There’s nothing like fresh herbs to take your dishes to the next level! By adding fresh herbs at the end of the cooking process or using them as a garnish, they will undoubtedly make your dishes much more flavorful and attractive.
Unfortunately, fresh herbs are as rare as they are essential in cooking. Sure, you could read up on herbal gardening blogs to get you started on growing herbs in your home, but they don’t live very long. If you don’t use every her in your garden in all your meals, you’ll be wasting your efforts growing them!
On the bright side, you can preserve your herbs by drying them. Although dried herbs are only second-best compared to fresh ones, they will still add a nice touch of flavor to your meals. With dried herbs, you can enjoy the convenience of having herbs at your disposal!
Preparing for Herb Drying
Drying herbs sounds simple to do, but it requires careful planning. Timing is everything—the herbs should be picked before the flowers develop and harvested on warm, dry mornings. Keep in mind that each herb grows differently, so you must pick and prepare them one variety at a time.
To prep your herbs for drying, make sure to discard damaged leaves and strip large-leaved herbs from their stalks. On the other hand, leave small, feathery herbs on the stalks until the drying is completed.
If this is your first time drying herbs, we recommend starting with small-leaved herbs like tarragon, lemon balm, bay, mint, and rosemary, as they are easy to air-dry.
The Different Drying Methods
1. Hanging Dry
This method involves tying sprigs or branches into small bunches and hanging them to dry. The leaves must be hung downward, wrapped loosely in thin paper bags or muslin to protect them from dust and catch falling leaves or seeds. Plastic bags are not ideal for drying herbs, as they promote mold growth.
Depending on the branches’ sizes and the humidity in your place, leave the herbs to dry for around seven to ten days. If the leaves create a crisp sound when crushed, your herbs are thoroughly dried and ready to be stored.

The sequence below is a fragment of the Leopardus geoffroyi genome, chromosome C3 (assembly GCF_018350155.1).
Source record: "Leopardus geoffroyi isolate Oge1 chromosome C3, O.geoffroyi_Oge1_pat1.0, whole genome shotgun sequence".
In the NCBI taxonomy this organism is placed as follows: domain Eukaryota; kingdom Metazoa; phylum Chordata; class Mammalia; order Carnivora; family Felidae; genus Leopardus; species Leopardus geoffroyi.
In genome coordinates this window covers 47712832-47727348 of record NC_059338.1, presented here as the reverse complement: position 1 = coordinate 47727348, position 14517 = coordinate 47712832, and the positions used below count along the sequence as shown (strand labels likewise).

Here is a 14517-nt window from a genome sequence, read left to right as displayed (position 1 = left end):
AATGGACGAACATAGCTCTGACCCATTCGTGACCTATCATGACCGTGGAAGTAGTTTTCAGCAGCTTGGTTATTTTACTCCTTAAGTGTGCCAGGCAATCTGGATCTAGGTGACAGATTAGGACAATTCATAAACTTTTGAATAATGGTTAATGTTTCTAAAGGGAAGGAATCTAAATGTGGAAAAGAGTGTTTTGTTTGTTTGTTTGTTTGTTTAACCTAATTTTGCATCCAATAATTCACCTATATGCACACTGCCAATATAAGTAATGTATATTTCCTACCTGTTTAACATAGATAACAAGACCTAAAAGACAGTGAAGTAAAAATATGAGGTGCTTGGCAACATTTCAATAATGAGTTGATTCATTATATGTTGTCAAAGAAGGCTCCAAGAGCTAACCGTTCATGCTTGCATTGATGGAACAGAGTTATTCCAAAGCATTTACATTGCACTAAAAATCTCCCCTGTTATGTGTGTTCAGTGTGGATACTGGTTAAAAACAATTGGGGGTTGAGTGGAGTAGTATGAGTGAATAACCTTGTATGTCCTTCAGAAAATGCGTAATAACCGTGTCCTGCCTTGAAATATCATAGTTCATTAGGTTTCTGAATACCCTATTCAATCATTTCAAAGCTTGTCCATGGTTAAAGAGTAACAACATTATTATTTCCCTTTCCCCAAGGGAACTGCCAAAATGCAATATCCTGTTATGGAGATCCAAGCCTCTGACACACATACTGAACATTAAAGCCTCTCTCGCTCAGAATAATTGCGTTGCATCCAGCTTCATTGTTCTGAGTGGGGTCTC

2. Rack Drying
If you want your herbs to dry up faster, we suggest drying them by spacing out individual leaves or sprigs of herbs on racks. You can make a drying rack by stretching muslin, netting, or cheesecloth of a wooden frame and fixing it in place.
Make sure to place the tray in the warming drawer of an oven, an airing cupboard, or any warm, well-ventilated area out of the direct spotlight. Remember to turn the leaves frequently for even drying. After two to three days, your herbs are ready!
3. Oven Drying
Some herbs, such as sage, rosemary, mint, thyme, and parsley, are ideal for oven drying. To oven dry herbs, space out the leaves on a tray covered in muslin. Be careful with setting the heat, as you could quickly burn the herbs—ensure that the oven is set at the lowest possible temperature.
After 30 minutes, turn the leaves over to evenly dry them. Within the hour, the herbs are dry enough. Leave the herbs to cool afterward.
Although fresh herbs are not always available, you can still have a delicious dish infused with herbs as long as you have a collection of dried herbs! Drying herbs is perfect for preserving your greens for a long time. As long as you grow your herbs well and store them properly, you’ll be able to cook different kinds of meals with herbs for the months to come!
If you’ve been meaning to grow herbs in your home, check out our herbal gardening tips at Blossom & Broom! Our home and lifestyle blog is dedicated to promoting an eco-friendly and sustainable lifestyle that you can reference when creating your own garden at home. Visit our herbal gardening blog for more tips!